As an educator, the time you spend with your students is limiting. You may only have 40 minutes to teach a lesson and only have a few minutes for one-on-ones with those students who need extra attention. Where traditional methods fail, blended learning strategies help fill in gaps for many teachers.
Blended learning methods are a relatively new approach for teachers to make an impact on their students. Lectures and lesson plans traditionally taught in the classroom give students an opportunity to study and learn at home through the use of multimedia tools—such as video—at their own pace.
For those looking to develop videos for blended learning, here are six video tips you need to know.
1. Presentations for Blended Learning Strategies
Creating a blended learning strategy allows you to teach your students in a way that allows them to learn in a much more practical way.
Videos are the most common piece of multimedia used by teachers because it allows students to watch, re-watch, and learn at their own pace. Video allows them to learn without outside distractions and it engages them to learn.
Educators can create engaging videos for their students with simple, easy to use tools such as ScreenPal. Not only does it have a free screen recorder but you can take your videos to another level with their intuitive video editor, giving you the ability to add text, music, videos, and more!
2. Duration of Each Video
Your students are not all going to watch your videos at the same time each day. Some students prefer to watch videos in the morning and others at night, or whenever they’re more alert to learning.
Students who want to pick up their laptops and watch a lecture from their teacher will do so at their own schedule. However, videos that are too short or too long can bore students quickly.
Videos longer than six-minutes result in students becoming distracted and losing focus. Videos that are too short may not provide enough information to your students for each lesson.
The best advice is to break up longer videos into digestible, bite-sized chunks.
3. Music In Your Videos
You may want to dress up your video lecture to make it more exciting for students to watch. One way is to add music to give your lectures a bit of flair and excitement.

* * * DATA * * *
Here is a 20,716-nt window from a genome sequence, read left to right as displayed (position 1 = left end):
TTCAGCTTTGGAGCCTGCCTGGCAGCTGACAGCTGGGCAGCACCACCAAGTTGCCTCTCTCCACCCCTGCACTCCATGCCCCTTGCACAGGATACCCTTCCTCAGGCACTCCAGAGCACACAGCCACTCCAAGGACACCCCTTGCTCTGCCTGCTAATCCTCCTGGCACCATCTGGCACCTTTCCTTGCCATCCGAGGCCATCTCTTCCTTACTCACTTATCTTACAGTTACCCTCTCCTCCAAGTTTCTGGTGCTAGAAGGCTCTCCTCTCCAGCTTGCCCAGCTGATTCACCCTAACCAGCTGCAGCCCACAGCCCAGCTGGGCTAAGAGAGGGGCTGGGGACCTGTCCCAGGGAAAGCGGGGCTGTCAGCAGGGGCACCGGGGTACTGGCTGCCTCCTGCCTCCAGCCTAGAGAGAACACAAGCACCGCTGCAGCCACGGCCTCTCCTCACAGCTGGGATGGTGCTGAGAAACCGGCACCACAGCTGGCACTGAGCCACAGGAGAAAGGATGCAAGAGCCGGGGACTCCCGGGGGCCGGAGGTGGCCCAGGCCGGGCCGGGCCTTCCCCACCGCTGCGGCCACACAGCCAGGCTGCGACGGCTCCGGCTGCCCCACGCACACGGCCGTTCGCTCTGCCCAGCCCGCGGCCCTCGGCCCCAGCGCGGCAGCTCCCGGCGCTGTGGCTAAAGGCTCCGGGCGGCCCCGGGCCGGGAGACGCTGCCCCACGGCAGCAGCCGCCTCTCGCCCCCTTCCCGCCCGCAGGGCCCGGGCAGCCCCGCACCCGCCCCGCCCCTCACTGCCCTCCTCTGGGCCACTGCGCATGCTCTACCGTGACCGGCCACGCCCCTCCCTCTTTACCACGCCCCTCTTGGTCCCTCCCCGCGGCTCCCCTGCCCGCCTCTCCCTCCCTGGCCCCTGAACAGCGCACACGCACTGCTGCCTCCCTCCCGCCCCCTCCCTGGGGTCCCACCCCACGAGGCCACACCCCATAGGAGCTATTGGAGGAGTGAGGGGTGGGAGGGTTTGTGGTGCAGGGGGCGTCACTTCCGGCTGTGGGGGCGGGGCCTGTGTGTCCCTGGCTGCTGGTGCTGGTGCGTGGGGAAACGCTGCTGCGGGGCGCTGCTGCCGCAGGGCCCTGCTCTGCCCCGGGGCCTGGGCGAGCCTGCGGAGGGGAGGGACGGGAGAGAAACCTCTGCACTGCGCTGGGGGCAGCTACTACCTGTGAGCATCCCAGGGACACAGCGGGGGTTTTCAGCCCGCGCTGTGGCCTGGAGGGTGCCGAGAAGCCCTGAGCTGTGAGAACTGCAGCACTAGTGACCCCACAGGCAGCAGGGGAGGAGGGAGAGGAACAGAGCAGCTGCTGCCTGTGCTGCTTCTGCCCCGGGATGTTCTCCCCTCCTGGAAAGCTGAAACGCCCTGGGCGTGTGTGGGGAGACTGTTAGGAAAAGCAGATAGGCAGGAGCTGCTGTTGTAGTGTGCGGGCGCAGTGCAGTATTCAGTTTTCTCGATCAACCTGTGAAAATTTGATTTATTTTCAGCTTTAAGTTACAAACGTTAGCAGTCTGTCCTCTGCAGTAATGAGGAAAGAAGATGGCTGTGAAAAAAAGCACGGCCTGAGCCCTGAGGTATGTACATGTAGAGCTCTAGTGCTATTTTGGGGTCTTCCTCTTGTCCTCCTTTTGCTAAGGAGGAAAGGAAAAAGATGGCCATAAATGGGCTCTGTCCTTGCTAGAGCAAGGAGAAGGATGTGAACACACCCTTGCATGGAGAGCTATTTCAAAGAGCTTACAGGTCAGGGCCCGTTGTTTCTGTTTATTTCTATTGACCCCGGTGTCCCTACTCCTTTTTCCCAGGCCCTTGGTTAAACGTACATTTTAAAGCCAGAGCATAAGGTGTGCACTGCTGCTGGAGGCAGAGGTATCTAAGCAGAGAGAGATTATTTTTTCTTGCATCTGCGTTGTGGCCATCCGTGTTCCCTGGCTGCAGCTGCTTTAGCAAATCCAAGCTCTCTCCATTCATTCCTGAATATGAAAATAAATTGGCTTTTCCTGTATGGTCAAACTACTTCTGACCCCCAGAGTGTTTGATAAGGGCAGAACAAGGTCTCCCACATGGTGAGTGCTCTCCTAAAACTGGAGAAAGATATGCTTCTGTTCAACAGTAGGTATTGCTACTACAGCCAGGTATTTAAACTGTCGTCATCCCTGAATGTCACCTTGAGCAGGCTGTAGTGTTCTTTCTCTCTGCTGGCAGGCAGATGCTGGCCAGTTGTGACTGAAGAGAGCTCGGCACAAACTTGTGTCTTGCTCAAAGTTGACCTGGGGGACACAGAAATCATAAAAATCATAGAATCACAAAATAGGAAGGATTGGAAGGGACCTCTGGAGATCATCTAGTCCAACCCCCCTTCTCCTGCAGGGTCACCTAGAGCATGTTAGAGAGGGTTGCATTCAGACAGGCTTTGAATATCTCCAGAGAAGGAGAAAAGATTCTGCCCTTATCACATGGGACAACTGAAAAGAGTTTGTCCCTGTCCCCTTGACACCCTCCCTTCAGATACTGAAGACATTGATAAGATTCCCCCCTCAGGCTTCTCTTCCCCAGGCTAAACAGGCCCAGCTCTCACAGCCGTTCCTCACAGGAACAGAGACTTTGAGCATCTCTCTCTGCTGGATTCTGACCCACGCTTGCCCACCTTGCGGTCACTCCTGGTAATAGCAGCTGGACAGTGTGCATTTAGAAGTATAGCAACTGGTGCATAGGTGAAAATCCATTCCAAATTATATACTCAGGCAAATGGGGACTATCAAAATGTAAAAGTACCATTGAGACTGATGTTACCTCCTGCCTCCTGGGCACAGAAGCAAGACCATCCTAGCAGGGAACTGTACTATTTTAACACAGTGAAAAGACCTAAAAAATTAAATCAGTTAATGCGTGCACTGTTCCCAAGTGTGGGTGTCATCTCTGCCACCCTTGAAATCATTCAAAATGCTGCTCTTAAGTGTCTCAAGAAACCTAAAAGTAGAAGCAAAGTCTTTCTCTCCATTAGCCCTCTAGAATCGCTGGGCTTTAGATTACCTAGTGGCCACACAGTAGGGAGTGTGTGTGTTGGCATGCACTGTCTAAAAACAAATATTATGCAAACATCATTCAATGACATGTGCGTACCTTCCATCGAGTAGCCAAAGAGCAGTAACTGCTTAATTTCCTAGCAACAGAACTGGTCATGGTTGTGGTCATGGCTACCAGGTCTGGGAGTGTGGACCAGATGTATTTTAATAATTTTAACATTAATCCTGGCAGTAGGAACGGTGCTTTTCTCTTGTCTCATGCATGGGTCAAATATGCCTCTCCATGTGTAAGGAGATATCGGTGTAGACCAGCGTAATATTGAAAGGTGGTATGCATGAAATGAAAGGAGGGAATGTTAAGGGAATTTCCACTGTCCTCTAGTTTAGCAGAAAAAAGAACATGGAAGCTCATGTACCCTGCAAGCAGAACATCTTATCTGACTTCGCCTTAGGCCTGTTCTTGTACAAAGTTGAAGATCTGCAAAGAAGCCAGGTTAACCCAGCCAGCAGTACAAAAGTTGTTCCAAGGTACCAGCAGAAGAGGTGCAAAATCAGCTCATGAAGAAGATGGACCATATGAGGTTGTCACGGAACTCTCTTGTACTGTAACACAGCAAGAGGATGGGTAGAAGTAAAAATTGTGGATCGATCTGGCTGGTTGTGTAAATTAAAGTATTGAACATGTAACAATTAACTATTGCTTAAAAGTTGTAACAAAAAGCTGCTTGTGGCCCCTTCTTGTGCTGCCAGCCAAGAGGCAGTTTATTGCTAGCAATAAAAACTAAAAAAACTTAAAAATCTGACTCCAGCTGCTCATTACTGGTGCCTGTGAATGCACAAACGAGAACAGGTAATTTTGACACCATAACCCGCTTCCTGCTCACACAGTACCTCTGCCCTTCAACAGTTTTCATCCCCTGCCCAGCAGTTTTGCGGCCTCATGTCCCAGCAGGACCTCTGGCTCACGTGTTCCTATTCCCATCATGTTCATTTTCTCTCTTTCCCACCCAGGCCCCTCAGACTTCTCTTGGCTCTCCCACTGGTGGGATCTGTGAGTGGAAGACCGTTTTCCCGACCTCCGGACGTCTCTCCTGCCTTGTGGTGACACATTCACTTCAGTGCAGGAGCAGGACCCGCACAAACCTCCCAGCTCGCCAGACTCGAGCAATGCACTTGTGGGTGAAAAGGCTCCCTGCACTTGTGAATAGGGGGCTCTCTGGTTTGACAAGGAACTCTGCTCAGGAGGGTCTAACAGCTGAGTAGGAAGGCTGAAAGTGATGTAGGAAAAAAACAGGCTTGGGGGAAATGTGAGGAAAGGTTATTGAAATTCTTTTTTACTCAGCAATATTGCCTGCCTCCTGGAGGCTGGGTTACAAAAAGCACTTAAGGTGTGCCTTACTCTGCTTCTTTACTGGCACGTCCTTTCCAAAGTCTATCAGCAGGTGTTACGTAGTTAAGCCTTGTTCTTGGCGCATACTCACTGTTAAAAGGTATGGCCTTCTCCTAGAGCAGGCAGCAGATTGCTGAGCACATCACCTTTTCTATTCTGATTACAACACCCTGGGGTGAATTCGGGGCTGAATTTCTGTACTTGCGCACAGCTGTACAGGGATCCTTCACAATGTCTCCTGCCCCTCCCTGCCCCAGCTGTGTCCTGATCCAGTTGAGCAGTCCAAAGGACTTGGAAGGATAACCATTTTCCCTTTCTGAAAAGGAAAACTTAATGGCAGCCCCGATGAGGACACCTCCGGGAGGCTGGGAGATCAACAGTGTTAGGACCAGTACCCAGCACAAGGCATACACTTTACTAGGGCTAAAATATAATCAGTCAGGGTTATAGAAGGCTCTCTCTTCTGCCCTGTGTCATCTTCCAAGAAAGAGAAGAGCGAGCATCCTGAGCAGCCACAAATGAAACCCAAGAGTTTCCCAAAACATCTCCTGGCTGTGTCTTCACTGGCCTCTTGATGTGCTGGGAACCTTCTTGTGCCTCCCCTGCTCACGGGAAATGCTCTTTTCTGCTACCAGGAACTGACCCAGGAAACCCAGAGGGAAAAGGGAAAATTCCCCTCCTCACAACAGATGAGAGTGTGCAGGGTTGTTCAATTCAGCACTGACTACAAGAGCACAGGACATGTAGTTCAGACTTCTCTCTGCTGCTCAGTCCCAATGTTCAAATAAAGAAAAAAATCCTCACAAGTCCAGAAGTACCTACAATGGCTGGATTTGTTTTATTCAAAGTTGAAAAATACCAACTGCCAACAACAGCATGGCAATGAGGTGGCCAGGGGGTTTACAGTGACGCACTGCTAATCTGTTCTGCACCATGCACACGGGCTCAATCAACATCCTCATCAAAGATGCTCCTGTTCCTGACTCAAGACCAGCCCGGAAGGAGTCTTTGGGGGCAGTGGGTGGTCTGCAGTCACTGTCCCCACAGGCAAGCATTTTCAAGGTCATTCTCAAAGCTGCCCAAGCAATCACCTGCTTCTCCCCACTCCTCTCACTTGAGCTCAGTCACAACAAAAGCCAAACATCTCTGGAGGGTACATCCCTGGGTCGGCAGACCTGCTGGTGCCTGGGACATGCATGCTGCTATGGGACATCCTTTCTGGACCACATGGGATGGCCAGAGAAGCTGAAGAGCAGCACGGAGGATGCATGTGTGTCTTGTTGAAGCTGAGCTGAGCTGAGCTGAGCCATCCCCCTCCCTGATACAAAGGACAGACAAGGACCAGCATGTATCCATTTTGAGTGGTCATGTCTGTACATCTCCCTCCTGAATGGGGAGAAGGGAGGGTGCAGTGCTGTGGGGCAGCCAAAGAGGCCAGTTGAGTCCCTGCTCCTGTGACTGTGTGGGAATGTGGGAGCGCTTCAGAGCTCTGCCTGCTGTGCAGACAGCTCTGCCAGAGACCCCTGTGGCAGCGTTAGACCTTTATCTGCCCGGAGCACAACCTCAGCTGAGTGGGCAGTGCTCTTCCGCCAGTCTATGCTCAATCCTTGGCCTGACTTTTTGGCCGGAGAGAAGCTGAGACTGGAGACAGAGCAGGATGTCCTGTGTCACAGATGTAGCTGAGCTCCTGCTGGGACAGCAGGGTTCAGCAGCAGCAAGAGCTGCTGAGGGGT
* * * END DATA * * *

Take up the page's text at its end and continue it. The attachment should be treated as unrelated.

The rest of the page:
The problem, however, is it may become too distracting for students. Pick the wrong music and students may find themselves focusing on the beat of the song more than the information you laid out for them. Instead, use music to enhance a video and have it play in the background of your video.
4. Content for All Students
Traditional teaching methods mean you have to accommodate your lesson plan for both types of students: Ones who can grasp the topic quickly and those who need a little help in understanding.
When you have to teach to the middle of the class, it can create issues for everyone. Advanced students might experience boredom due to the lesson’s slow pace and others may become distracted if the lesson is difficult.
When creating video content for your students, you can create content suitable for every student. If you feel comfortable creating content for the middle of the class, this is the perfect way to accomplish that without the worry of losing your students’ attention. Students can fast forward, rewind, pause, and re-watch content to better understand the topic at hand.
Instill a sense of accountability in your students with the implementation of quizzes in the classroom that correspond to the relevant lesson. Adding to the flipped classroom model, which is a derivative of blended learning, with quizzes, you can gauge where your students are in the lesson and assign work based on their progress. This way you can know if your students are watching the content laid out for them.
5. Different Ways To Engage
With a screen recorder, you can capture what’s on your screen and record yourself lecturing with your webcam. You can place a picture-in-picture of yourself in the corner of your lecture and have your students watch you as they follow along. That’s one great way to engage students.
You can also use audio narration for presentations, or break up the flow of each video with full-screen recordings of yourself. Introduce each lesson with a video of yourself, or interject yourself in the middle of a topic. There are a variety of ways to create your video and changing things up will keep students watching.
If you find yourself adding images and creating animations for your lessons, do so sparingly. Implementing a lot of images, or using the same images over and over again can become too distracting.
6. Create Content Suitable for Large Screens
You may think since many of your students have their heads in their smartphones all day, they will watch the video curriculum on their handheld device. That’s not always the case.
According to Faculty Focus, they found that the vast majority of their students used desktop computers and laptops instead of phones and tablet devices to watch content. Make sure that the video content you are creating is suitable for numerous devices.
Video Is Most Preferred
Blended learning strategies can utilize anything from text, audio, slides, or pictures. According to Faculty Focus, students prefer watching videos. It made it easier for them to follow and learn content over other forms of media.
There are other blended learning strategies you can use to enhance learning. Along with videos, you can create audio lessons, text-based assignments, or a slideshow made up of visual elements. What it comes down to is how your students respond to the content you are providing to them. If they’re engaged, keep at it!